SARS S1 [His] (DAG1861)

SARS S1 [His], recombinant protein from E. coli

Product Overview
S1 (SARS) (P59594) partial recombinant protein with GST tag expressed inEscherichia coli .
Nature
Recombinant
Tag/Conjugate
His
Procedure
None
Purity
Ion exchange column and HPLC reverse phase column
Format
Lyophilized
Buffer
Lyophilized from 50 mM Tris-HCl, 60 mM NaCl (50% glycerol)
Preservative
None
Storage
2-8°C short term, -20°C long term
Introduction
Severe acute respiratory syndrome is a viral respiratory disease in humans which is caused by the SARS coronavirus (SARS-CoV). Between November 2002 and July 2003, an outbreak of SARS in Hong Kong nearly became a pandemic, with 8, 422 cases and 916 deaths worldwide (10.9% fatality) according to the World Health Organization. Within weeks, SARS spread from Hong Kong to infect individuals in 37 countries in early 2003.[

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References


Identification of Major Histocompatibility Complex Class I C Molecule as an Attachment Factor That Facilitates Coronavirus HKU1 Spike-Mediated Infection

JOURNAL OF VIROLOGY

Authors: Chan, Che Man; Lau, Susanna K. P.; Woo, Patrick C. Y.; Tse, Herman; Zheng, Bo-Jian; Chen, Ling; Huang, Jian-Dong; Yuen, Kwok-Yung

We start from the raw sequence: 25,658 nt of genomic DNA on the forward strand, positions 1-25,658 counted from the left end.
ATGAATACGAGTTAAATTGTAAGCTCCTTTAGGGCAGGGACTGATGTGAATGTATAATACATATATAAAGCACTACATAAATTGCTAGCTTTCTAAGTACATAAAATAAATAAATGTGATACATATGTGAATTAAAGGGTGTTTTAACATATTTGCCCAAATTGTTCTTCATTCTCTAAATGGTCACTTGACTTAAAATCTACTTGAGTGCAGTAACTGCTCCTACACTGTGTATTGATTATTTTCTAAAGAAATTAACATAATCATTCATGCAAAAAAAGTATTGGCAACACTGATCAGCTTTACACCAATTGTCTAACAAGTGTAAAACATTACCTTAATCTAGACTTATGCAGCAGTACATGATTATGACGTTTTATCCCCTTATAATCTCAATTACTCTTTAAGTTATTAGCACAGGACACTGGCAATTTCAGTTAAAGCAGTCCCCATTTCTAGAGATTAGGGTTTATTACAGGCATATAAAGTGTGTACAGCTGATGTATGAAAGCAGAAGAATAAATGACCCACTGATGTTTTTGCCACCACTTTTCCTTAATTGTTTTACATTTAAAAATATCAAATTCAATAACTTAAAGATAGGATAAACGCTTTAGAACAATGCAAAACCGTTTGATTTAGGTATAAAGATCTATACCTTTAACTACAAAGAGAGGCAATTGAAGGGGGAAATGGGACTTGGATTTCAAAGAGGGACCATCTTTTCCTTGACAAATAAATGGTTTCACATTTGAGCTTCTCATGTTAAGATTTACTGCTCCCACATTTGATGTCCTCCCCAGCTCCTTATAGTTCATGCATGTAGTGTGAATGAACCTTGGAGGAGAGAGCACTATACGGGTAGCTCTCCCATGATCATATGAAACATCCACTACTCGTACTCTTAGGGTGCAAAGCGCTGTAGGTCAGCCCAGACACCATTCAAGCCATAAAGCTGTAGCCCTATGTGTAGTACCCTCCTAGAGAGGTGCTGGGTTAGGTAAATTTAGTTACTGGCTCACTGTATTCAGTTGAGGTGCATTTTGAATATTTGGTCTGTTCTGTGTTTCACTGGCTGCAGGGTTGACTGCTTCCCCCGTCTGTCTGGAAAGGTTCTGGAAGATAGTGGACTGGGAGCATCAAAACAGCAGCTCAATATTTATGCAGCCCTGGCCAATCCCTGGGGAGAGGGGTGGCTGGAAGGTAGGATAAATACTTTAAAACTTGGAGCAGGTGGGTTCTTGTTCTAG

Human coronavirus HKU1 (HCoV-HKU1) is a recently discovered human coronavirus associated with respiratory tract infections worldwide. In this study, we have identified the major histocompatibility complex class I C molecule (HLA-C) as an attachment factor in facilitating HCoV-HKU1 spike (S)-mediated infection. HCoV-HKU1 S pseudotyped virus was assembled using a human immunodeficiency virus type 1-derived reporter virus harboring the human codon-optimized spike of HCoV-HKU1. We identified human alveolar epithelial A549 cells as the most susceptible cell line among those tested to infection by HCoV-HKU1 S pseudotypes. A549 cells were shown to bind purified soluble HCoV-HKU1 S1-600 glycopeptide. To search for the functional receptor for HCoV-HKU1, an A549 cDNA expression library was constructed and transduced into the nonpermissive, baby hamster kidney cells line BHK-21. Transduced cells that bind soluble HCoV-HKU1 S1-600 glycoprotein with C-terminal FLAG were sorted. Sequencing of two independent clones revealed cDNA inserts encoding HLA-C. Inhibition of HLA-C expression or function by RNAi silencing and anti-HLA-C antibody decreased HCoV-HKU1 S pseudotyped virus infection of A549 cells by 62 to 65%, whereas pretreatment of cells with neuraminidase decreased such infection by only 13%. When HLA-C was constitutively expressed in another nonpermissive cell line, NIH-3T3, quantitative PCR showed that the binding of HCoV-HKU1 S pseudotyped virus to cell surfaces was increased by 200-fold, but the cells remained nonsusceptible to HCoV-HKU1 S pseudotyped virus infection. Our data suggest that HLA-C is involved in the attachment of HCoV-HKU1 to A549 cells and is a potential candidate to facilitate cell entry. However, other unknown surface proteins on A549 cells may be concomitantly utilized by S glycoprotein of HCoV-HKU1 during viral entry. Further studies are required to elucidate other putative receptors or coreceptors for HCoV-HKU1 and the mechanism of HCoV-HKU1 S-mediated cell entry.